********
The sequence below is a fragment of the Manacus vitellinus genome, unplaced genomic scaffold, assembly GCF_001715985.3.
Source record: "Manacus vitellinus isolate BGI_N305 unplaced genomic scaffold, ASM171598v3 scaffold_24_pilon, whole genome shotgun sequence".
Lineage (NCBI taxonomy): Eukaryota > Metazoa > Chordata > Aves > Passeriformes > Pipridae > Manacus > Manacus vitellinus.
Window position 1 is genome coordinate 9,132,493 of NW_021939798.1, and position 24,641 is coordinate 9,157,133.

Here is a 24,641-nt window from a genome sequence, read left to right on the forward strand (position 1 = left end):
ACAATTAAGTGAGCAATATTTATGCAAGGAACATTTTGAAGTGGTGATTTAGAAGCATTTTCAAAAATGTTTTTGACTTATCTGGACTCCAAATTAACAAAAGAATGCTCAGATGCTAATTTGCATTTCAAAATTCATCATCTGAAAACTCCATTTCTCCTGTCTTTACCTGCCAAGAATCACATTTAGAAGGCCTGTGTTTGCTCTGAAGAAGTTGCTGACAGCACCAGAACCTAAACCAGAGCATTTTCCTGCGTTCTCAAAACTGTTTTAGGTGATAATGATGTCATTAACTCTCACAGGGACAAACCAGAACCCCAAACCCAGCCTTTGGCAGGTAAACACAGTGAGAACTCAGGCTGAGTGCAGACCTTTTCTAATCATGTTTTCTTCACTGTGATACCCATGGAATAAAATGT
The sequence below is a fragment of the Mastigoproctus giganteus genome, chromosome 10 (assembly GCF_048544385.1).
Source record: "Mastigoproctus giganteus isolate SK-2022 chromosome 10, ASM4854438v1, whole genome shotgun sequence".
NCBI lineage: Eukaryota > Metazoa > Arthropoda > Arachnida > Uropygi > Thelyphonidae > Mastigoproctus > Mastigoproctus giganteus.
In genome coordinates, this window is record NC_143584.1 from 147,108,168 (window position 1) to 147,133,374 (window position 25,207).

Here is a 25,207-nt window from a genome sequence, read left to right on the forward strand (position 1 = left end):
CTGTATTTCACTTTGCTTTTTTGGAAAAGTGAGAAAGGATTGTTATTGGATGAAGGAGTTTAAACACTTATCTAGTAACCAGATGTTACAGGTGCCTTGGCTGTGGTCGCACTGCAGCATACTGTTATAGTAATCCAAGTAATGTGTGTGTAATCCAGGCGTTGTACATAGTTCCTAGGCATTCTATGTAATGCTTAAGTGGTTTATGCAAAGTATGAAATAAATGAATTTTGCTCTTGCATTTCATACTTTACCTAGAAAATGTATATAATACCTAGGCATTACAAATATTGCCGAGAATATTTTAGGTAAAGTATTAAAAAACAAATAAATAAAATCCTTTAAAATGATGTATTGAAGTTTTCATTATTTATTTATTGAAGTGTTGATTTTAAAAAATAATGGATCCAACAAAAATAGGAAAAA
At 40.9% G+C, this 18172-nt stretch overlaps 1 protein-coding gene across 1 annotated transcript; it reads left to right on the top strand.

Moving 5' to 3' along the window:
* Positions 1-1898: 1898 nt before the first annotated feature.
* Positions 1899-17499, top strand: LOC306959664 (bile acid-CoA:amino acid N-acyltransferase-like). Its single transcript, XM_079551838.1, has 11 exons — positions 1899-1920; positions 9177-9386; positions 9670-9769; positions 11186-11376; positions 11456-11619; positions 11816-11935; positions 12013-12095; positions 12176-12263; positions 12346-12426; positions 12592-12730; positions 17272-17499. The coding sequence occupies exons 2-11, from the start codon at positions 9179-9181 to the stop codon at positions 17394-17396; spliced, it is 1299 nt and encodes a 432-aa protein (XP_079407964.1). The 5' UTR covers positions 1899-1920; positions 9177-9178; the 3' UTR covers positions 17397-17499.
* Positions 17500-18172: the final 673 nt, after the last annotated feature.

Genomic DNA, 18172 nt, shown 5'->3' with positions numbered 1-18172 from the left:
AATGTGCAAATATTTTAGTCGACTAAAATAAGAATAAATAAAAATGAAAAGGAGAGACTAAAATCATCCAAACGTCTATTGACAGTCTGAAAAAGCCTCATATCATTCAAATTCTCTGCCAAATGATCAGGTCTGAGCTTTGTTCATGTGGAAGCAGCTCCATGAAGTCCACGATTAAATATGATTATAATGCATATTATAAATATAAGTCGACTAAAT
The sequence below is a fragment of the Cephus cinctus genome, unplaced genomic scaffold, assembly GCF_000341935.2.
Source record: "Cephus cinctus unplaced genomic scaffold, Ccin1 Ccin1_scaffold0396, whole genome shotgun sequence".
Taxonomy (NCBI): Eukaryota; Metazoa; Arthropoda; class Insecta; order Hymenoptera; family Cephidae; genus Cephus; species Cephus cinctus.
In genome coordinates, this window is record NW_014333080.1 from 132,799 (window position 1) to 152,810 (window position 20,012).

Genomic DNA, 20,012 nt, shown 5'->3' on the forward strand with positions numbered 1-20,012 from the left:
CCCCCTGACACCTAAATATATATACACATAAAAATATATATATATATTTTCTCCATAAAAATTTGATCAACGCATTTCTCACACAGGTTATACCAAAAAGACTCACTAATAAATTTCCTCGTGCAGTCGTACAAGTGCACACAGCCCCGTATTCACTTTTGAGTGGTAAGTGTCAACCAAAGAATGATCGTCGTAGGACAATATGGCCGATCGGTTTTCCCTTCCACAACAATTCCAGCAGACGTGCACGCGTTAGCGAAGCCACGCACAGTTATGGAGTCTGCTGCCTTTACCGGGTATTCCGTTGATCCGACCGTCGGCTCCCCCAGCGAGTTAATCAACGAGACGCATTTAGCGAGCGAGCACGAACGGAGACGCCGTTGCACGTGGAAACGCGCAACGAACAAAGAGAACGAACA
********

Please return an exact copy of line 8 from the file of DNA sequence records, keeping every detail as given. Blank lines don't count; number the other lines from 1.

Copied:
Source record: "Mastigoproctus giganteus isolate SK-2022 chromosome 10, ASM4854438v1, whole genome shotgun sequence".